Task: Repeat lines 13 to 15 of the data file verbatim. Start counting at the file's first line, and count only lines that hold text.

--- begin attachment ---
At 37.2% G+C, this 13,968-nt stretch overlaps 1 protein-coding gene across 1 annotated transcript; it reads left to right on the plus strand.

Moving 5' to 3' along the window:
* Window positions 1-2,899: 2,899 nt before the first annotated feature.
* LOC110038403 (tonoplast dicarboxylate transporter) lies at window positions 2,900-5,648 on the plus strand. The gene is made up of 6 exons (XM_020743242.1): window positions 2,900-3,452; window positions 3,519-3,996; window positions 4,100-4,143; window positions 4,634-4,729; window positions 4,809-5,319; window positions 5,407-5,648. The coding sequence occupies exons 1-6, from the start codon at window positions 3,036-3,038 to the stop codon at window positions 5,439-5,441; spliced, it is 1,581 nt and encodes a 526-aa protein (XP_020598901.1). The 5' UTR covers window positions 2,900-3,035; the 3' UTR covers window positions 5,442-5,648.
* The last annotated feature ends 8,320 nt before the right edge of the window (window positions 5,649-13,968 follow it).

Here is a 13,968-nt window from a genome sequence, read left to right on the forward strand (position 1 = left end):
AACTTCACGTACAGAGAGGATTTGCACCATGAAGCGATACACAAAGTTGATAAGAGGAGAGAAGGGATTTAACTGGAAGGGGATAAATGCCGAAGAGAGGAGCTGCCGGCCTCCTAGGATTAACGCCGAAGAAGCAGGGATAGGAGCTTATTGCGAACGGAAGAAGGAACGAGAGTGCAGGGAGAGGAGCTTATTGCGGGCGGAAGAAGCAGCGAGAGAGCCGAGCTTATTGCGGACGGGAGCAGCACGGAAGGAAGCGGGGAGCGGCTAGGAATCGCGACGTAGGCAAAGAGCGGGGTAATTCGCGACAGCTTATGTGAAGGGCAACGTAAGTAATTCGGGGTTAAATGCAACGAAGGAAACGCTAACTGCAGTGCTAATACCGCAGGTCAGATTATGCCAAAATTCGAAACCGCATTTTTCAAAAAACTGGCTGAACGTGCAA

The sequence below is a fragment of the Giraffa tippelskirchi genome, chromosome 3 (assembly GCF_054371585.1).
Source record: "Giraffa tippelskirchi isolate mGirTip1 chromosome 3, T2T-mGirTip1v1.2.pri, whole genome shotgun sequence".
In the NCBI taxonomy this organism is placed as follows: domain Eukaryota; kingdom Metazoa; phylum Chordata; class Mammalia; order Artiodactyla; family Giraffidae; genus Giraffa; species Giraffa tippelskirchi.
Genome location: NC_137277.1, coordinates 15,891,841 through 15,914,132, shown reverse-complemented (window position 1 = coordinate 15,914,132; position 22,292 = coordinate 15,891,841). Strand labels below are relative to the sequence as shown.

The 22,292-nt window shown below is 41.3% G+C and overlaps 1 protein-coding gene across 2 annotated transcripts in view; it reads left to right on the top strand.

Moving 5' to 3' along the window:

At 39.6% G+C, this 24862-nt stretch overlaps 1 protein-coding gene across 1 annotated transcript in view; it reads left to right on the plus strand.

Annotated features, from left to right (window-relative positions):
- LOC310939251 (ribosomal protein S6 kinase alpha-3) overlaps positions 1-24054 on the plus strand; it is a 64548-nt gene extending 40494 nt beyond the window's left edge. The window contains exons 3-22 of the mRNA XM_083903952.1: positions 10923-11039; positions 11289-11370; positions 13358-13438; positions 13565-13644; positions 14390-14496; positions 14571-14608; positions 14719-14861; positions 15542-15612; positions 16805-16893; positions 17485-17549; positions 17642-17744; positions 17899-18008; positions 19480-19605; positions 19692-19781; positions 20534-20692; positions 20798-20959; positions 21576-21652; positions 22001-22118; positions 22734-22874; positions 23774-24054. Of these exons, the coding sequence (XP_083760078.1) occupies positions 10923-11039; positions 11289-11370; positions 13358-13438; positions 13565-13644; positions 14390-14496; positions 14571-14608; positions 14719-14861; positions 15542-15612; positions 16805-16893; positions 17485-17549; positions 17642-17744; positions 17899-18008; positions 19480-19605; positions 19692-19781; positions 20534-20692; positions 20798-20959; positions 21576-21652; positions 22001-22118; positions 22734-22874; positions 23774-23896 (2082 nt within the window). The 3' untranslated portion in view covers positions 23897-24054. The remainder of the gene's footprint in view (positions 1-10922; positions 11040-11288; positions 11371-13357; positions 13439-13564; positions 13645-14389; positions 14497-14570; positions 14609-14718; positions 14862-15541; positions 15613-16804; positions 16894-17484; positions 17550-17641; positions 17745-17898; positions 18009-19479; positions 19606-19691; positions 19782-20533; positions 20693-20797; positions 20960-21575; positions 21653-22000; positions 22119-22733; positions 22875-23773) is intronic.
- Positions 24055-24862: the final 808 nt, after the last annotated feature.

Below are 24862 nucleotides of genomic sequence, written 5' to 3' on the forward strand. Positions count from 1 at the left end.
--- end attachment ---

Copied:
Moving 5' to 3' along the window:

At 39.6% G+C, this 24862-nt stretch overlaps 1 protein-coding gene across 1 annotated transcript in view; it reads left to right on the plus strand.

Annotated features, from left to right (window-relative positions):